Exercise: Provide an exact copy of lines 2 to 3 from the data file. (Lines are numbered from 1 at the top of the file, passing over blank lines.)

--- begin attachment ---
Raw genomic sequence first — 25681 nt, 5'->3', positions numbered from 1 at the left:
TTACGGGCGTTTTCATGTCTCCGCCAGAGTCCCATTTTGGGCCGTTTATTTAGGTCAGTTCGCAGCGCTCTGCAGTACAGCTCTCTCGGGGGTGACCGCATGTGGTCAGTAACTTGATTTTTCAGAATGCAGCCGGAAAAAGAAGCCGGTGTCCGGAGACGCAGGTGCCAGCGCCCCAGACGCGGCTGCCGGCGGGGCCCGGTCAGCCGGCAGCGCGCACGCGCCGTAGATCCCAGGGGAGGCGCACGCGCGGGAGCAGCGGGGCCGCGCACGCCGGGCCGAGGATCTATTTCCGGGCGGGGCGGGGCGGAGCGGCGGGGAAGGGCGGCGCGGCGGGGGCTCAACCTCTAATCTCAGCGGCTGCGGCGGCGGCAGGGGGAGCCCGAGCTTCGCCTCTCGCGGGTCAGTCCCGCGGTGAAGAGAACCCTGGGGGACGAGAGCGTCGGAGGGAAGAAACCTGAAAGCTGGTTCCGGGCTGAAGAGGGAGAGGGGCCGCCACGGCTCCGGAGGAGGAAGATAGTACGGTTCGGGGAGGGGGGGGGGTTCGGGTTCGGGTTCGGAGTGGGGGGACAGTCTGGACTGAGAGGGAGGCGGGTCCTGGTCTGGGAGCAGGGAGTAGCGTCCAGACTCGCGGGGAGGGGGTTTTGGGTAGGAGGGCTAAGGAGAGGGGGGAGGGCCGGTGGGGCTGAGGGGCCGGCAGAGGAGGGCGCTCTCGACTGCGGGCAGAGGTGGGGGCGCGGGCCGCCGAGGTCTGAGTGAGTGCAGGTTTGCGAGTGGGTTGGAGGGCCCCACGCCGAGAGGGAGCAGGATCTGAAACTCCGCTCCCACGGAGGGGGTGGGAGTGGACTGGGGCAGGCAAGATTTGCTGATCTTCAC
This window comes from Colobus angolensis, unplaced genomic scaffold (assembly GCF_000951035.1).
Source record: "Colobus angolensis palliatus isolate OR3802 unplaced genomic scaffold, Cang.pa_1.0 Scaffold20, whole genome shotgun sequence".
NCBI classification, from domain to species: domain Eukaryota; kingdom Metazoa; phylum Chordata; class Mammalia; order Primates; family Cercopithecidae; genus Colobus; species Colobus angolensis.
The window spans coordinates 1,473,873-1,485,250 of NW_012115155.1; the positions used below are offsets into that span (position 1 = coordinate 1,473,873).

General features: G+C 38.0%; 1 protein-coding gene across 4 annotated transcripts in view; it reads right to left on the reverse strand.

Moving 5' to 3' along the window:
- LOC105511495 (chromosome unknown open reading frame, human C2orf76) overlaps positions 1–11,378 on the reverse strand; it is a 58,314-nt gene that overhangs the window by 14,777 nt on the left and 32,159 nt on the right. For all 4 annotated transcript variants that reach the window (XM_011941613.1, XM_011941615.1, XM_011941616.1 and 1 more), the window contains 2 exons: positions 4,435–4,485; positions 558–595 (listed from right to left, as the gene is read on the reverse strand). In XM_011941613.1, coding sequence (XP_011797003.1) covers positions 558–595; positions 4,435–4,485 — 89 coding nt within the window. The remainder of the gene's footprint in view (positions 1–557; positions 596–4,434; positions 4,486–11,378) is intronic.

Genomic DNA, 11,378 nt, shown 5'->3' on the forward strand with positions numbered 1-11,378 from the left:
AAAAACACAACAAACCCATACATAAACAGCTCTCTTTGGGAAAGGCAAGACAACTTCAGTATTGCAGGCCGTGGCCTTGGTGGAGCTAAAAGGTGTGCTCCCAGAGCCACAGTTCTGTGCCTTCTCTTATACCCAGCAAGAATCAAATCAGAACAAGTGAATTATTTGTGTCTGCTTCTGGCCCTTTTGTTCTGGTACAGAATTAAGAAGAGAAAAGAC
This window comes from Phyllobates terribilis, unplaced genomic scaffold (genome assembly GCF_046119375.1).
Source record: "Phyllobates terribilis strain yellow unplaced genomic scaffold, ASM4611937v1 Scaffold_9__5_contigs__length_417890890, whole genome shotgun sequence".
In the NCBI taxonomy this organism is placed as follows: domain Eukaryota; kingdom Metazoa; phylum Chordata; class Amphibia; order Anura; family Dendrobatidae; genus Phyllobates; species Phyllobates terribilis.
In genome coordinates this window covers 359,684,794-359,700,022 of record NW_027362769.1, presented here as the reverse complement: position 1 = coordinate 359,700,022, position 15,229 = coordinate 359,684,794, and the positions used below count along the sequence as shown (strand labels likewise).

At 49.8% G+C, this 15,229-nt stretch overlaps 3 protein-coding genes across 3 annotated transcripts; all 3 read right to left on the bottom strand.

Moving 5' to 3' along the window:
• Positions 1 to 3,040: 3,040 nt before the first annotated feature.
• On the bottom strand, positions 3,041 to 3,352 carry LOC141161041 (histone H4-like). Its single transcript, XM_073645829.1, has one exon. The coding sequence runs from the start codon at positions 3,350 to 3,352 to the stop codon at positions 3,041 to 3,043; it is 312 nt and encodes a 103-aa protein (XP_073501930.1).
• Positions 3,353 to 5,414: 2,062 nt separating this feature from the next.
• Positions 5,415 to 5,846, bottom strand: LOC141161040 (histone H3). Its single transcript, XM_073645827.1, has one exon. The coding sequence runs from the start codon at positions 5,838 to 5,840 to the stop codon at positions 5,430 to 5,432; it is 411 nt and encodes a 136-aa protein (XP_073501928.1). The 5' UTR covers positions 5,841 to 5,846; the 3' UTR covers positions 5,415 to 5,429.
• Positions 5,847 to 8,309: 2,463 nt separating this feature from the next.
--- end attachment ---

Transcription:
TTACGGGCGTTTTCATGTCTCCGCCAGAGTCCCATTTTGGGCCGTTTATTTAGGTCAGTTCGCAGCGCTCTGCAGTACAGCTCTCTCGGGGGTGACCGCATGTGGTCAGTAACTTGATTTTTCAGAATGCAGCCGGAAAAAGAAGCCGGTGTCCGGAGACGCAGGTGCCAGCGCCCCAGACGCGGCTGCCGGCGGGGCCCGGTCAGCCGGCAGCGCGCACGCGCCGTAGATCCCAGGGGAGGCGCACGCGCGGGAGCAGCGGGGCCGCGCACGCCGGGCCGAGGATCTATTTCCGGGCGGGGCGGGGCGGAGCGGCGGGGAAGGGCGGCGCGGCGGGGGCTCAACCTCTAATCTCAGCGGCTGCGGCGGCGGCAGGGGGAGCCCGAGCTTCGCCTCTCGCGGGTCAGTCCCGCGGTGAAGAGAACCCTGGGGGACGAGAGCGTCGGAGGGAAGAAACCTGAAAGCTGGTTCCGGGCTGAAGAGGGAGAGGGGCCGCCACGGCTCCGGAGGAGGAAGATAGTACGGTTCGGGGAGGGGGGGGGGTTCGGGTTCGGGTTCGGAGTGGGGGGACAGTCTGGACTGAGAGGGAGGCGGGTCCTGGTCTGGGAGCAGGGAGTAGCGTCCAGACTCGCGGGGAGGGGGTTTTGGGTAGGAGGGCTAAGGAGAGGGGGGAGGGCCGGTGGGGCTGAGGGGCCGGCAGAGGAGGGCGCTCTCGACTGCGGGCAGAGGTGGGGGCGCGGGCCGCCGAGGTCTGAGTGAGTGCAGGTTTGCGAGTGGGTTGGAGGGCCCCACGCCGAGAGGGAGCAGGATCTGAAACTCCGCTCCCACGGAGGGGGTGGGAGTGGACTGGGGCAGGCAAGATTTGCTGATCTTCAC
This window comes from Colobus angolensis, unplaced genomic scaffold (assembly GCF_000951035.1).